LSU says Bertman's contract, scandal unrelated
NEW ORLEANS -- Two days after Pokey Chatman resigned as LSU's women's basketball coach, the university's board of supervisors deferred action on a new $425,000-per-year contract for athletic director Skip Bertman.
"Some of the board members were concerned about how the contract read in a couple of areas and wanted to clarify it," LSU board spokesman Charles Zewe said. "There's no rush. His existing contract doesn't run out until June 30. There's nothing out of the ordinary here."
Zewe insisted the board's unanimous decision Friday had nothing to do with the circumstances surrounding Chatman's resignation or how that was handled by the athletic department.
Chatman abruptly stepped down Wednesday, with her 10th-ranked team bound for the NCAA Tournament, to pursue other career opportunities.
The New Orleans Times-Picayune, citing university sources, reported Thursday that Chatman resigned after LSU officials discovered she allegedly had inappropriate conduct with players. Bertman told the newspaper LSU did not conduct a formal investigation but that an informal investigation "might have happened."
Bertman did not respond to The Associated Press' requests for an interview.
Zewe said it is LSU's policy to never discuss personnel matters. However, he said LSU would have made inquiries into any information it might have received about perceived inappropriate conduct.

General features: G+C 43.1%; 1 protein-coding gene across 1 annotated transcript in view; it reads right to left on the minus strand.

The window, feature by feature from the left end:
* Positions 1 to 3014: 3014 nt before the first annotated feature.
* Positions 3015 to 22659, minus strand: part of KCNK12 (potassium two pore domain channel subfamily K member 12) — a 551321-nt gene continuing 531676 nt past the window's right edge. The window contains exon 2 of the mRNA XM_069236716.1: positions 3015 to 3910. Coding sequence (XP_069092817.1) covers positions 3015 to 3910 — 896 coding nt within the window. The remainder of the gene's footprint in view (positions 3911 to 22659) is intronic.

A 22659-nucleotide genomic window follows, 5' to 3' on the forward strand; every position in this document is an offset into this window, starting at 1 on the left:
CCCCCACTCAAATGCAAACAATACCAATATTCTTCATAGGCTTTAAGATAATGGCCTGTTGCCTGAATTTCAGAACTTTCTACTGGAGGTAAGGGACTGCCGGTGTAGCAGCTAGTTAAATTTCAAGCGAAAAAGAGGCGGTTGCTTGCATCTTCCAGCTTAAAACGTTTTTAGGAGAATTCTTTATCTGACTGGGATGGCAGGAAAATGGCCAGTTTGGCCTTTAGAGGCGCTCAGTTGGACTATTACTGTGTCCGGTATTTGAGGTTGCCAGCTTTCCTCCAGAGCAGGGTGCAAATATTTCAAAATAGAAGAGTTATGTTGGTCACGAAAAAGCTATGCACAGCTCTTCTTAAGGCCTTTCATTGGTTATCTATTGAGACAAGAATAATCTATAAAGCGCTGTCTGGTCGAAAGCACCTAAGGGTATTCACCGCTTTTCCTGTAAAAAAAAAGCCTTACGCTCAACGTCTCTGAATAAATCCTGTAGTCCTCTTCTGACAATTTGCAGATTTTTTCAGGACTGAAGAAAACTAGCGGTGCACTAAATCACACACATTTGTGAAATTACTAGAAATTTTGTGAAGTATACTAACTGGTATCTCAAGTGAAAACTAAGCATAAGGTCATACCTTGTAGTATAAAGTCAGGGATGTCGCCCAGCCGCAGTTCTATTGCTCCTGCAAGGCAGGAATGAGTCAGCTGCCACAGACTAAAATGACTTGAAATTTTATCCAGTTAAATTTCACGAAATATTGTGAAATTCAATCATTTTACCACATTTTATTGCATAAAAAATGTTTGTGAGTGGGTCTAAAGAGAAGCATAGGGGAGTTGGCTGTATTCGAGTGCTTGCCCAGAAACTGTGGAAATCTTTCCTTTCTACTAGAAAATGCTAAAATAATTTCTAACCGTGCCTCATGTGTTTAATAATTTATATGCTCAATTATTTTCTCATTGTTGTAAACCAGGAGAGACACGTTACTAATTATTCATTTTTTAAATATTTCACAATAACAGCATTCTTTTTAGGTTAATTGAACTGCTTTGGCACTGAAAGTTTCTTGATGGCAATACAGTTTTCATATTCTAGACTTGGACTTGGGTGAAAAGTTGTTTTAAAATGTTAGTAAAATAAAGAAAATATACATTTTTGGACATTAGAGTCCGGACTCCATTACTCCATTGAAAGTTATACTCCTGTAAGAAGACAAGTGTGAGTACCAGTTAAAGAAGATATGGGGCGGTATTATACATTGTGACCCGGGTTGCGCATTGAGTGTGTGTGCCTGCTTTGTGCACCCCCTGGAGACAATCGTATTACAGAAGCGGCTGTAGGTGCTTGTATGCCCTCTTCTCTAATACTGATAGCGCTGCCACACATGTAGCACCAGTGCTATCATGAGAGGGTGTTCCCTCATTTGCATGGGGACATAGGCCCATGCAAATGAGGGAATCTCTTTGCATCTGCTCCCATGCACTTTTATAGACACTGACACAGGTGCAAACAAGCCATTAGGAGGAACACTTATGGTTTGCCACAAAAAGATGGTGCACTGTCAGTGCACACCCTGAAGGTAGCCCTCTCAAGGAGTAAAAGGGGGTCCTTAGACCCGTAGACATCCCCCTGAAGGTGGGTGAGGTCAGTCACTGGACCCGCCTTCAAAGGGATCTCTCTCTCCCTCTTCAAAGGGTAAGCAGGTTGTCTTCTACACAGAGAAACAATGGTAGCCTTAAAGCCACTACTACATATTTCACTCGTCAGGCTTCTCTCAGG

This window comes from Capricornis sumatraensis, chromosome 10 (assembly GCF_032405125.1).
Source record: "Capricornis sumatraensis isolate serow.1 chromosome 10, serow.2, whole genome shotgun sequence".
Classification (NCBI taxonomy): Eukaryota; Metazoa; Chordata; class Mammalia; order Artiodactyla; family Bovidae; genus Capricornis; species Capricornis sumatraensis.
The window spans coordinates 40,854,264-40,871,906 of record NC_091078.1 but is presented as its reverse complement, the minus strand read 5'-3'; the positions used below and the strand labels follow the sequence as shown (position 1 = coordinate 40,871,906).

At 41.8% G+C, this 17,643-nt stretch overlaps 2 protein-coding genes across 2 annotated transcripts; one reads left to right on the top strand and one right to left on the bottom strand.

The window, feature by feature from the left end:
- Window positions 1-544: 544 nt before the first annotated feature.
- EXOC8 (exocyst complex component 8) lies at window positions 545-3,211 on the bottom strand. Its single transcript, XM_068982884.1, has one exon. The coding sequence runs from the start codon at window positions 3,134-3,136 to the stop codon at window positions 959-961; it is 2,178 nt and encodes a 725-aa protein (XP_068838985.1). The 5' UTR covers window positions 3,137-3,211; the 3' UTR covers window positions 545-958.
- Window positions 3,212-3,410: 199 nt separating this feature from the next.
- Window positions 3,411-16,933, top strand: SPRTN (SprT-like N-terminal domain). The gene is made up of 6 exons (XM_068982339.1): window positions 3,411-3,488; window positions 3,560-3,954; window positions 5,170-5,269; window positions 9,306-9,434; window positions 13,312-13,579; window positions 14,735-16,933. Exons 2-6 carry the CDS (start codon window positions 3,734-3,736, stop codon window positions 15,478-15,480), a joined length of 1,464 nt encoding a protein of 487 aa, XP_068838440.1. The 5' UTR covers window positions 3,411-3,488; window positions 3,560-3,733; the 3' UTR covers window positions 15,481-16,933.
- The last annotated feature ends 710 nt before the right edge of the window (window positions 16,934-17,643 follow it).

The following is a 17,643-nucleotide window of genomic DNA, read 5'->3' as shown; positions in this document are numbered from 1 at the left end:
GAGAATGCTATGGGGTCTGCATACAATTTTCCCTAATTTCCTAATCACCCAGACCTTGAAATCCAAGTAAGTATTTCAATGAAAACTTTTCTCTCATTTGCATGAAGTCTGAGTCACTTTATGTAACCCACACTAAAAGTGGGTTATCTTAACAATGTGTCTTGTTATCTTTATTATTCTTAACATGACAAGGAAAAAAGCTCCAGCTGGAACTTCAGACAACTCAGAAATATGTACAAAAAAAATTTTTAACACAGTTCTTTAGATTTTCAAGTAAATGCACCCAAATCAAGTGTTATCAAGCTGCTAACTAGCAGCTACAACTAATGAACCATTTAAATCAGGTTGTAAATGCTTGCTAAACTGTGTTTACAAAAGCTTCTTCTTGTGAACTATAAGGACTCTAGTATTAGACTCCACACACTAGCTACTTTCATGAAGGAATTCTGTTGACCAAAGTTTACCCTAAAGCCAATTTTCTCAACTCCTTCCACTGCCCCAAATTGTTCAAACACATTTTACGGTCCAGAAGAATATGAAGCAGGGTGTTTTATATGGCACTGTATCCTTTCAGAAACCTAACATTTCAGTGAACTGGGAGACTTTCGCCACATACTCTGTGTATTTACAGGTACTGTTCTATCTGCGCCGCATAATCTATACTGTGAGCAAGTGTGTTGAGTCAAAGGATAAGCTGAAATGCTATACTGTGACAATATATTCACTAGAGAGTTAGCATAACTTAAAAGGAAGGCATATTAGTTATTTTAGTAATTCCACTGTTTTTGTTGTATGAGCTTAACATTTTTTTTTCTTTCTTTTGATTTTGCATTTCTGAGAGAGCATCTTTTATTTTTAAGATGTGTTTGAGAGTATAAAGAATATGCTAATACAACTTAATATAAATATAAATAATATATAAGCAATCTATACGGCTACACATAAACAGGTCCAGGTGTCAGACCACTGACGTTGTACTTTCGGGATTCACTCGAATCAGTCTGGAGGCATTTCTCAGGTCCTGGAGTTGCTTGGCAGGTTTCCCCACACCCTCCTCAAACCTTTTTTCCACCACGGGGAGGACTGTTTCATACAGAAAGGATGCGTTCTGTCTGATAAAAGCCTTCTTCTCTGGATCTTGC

"Without confirming any level of investigation, I can tell you LSU's actions in dealing with coach Chatman's resignation were above board, swift, decisive and thorough and in the best interest of not only of the university but also the student athletes on the LSU women's basketball team," Zewe said.
Chatman, who won 90 games in her first three seasons as head coach, has not been available for questions and has communicated only through written statements released by LSU.
LSU has agreed to pay Chatman according to her current, $400,000-per-year contract -- including bonuses of as much as $70,000 should LSU advance to the Final Four -- until her resignation becomes official April 30, Zewe said.
On Friday, Chatman's agent, Eric Weisel, declined to take calls to discuss the matter. Baton Rouge attorney James Wayne, who has represented Chatman in recent years, said he has not been able to reach the coach since her resignation.
Angela Cornell, a labor law expert at Cornell Law School, said any allegations of an improper relationship between a coach or player, or even a professor and student, are serious matters.
In such cases, a university can be held legally liable in sexual harassment lawsuits, "especially if they were aware or should have been aware of the relationship and get some information they neglect to investigate or address that could even increase their liability in the future," she said.
Universities "have an obligation to take action and at least thoroughly investigate, no matter the source of the information," Cornell said.
Zewe said Friday afternoon he was not aware of any pending legal action.
"I know of no threatened, filed or planned lawsuit involving LSU or Chatman's involvement as an LSU employee," he said.
Bertman's new contract for June 2007 to June 2010 calls for him to continue as athletic director through next spring, then remain at LSU in an emeritus role -- focusing on fundraising at the same salary. During the final two academic years, Bertman also would receive an additional $100,000 from the Tiger Athletic Fund, a private fundraising body for LSU sports.
Bertman was named athletic director in January 2001, just before the last of his 18 seasons as LSU's baseball coach.
Copyright 2007 by The Associated Press